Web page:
Phytomedicines as pharmacological alternatives in the treatment of Attention-Deficit/Hyperactivity Disorder in children

Dey, F 2011, Phytomedicines as pharmacological alternatives in the treatment of Attention-Deficit/Hyperactivity Disorder in children, Masters by Research, Health Sciences, RMIT University.


Document type: Thesis
Collection: Theses

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Title Phytomedicines as pharmacological alternatives in the treatment of Attention-Deficit/Hyperactivity Disorder in children
Author(s) Dey, F
Year 2011
Abstract The research reported in this thesis investigated the use of herbal medicines (phytomedicines) for the treatment of Attention-Deficit/Hyperactivity Disorder and sleep problems in children. Herbal medicines are commonly used for the treatment of ADHD, yet scientific research on this topic is scarce. The aim of the present study was to address this situation. Numerous scientific studies have investigated the relevant medical drugs, however during the initial planning phase of this project no scientific research was found regarding the use of herbs.

A randomised placebo-controlled double blind parallel clinical trial was conducted. The treatment phase lasted for three months. The participants were children aged from 8 to 16 years who had been diagnosed with ADHD based on DSM-IV criteria. Despite extensive recruitment efforts, only six participants enrolled in the study, and only five of them completed it. All of the participants were male, and three of them were concurrently using orthodox ADHD medication.

Eight herbs were used, and they were administered in two combinations. One combination was given in the morning, and the other was given in the evening. The daytime combination contained ginkgo, bacopa, paeony, and St John’s Wort, and the night-time formula contained valerian, skullcap, passionflower, and chamomile. Both combinations were administered as tablets.

Eight measures were used. They were the Child Behavior Checklist, the Conners’ Parent Rating Scale-Revised, the Conners’ Teacher Rating Scale-Revised, a Side Effects Rating Scale, the Child Attention Problems scale for teachers, a Sleep Diary, the Test of Variables of Attention, and Quantitative Electroencephalography. Information was also obtained from the parents by using the Goal Achievement Scale. Due to the small sample size the major method of data analysis consisted of the visual analysis of line graphs. In addition, statistical analyses were performed for the sleep variables.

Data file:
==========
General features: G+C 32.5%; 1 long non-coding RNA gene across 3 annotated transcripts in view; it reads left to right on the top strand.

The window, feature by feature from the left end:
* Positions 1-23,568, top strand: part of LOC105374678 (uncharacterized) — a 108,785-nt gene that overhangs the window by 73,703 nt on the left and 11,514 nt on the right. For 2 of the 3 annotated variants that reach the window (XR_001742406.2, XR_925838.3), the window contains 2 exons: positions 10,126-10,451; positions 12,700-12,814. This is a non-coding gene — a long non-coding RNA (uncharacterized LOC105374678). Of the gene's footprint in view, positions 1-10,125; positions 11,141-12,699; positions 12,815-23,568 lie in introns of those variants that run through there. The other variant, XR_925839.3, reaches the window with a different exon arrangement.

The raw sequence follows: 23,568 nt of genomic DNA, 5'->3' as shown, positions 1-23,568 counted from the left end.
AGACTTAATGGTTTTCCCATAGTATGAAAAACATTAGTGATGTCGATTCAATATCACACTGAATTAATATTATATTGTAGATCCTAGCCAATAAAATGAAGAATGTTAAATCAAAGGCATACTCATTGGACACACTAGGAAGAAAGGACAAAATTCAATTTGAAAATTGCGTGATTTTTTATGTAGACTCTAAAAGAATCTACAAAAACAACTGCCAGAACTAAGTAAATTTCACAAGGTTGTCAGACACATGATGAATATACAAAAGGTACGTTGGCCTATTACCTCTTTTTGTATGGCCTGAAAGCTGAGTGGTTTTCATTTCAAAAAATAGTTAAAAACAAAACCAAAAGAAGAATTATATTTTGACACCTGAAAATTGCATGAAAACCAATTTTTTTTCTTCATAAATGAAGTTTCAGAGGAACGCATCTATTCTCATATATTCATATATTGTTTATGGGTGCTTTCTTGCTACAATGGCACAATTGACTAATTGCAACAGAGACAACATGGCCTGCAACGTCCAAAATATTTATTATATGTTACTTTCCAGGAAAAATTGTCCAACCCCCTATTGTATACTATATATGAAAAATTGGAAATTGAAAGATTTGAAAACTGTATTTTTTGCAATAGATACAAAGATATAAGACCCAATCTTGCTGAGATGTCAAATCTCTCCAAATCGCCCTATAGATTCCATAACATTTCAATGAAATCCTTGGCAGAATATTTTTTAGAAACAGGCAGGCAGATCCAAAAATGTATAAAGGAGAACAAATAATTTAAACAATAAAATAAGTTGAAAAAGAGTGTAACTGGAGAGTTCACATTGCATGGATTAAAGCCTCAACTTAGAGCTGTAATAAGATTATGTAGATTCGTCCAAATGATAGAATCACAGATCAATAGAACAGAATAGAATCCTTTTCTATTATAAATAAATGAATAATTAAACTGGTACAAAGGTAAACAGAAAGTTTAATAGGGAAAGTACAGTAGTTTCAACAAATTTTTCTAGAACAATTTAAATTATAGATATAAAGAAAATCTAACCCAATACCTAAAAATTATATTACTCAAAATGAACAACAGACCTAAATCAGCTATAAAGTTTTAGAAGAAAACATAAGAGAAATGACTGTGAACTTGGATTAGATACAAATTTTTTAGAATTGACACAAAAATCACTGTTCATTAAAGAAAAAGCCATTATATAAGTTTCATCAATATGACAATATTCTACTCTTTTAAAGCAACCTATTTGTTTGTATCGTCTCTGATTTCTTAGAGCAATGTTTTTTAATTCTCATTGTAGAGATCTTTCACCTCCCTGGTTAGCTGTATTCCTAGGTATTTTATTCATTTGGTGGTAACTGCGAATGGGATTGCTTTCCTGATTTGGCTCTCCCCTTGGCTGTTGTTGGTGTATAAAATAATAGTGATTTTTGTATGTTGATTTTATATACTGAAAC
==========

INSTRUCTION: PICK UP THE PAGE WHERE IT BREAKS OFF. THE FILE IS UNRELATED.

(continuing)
The research question was: ‘Do the trial herbs have a beneficial effect on daytime behaviour and sleep problems in children with ADHD?’. It was hypothesised that there would be a positive effect on daytime behaviour. As some improvements in daytime behaviour occurred in the children who took the active tablets, this hypothesis was partially supported. Regarding sleep problems, it was hypothesised that there would be a positive effect on sleep. However, as the sleep data were highly variable, and were inconclusive for the participants who were randomised to the active tablets, this hypothesis was not supported. The overall results of the trial in terms of efficacy are inconclusive.

The present project was an innovative study. Herbal medicines are often used in the treatment of children with ADHD, and also in the treatment of children with other health complaints. However, data directly obtained from paediatric studies are extremely rare in the field of complementary and alternative medicine (Ernst, 2006). Furthermore, the present trial involved qualified herbalists, and a rigorous design was employed. Unfortunately, as noted in the final chapter, there are several limitations concerning this work. These are discussed in detail in the final chapter prior to the thesis concluding with suggestions for future work.
Degree Masters by Research
Institution RMIT University
School, Department or Centre Health Sciences
Keyword(s) ADHD
children,
herbal medicines
phytomedicines
clinical trial
daytime behaviour
sleep
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Created: Tue, 20 Mar 2012, 08:09:51 EST by Guy Aron
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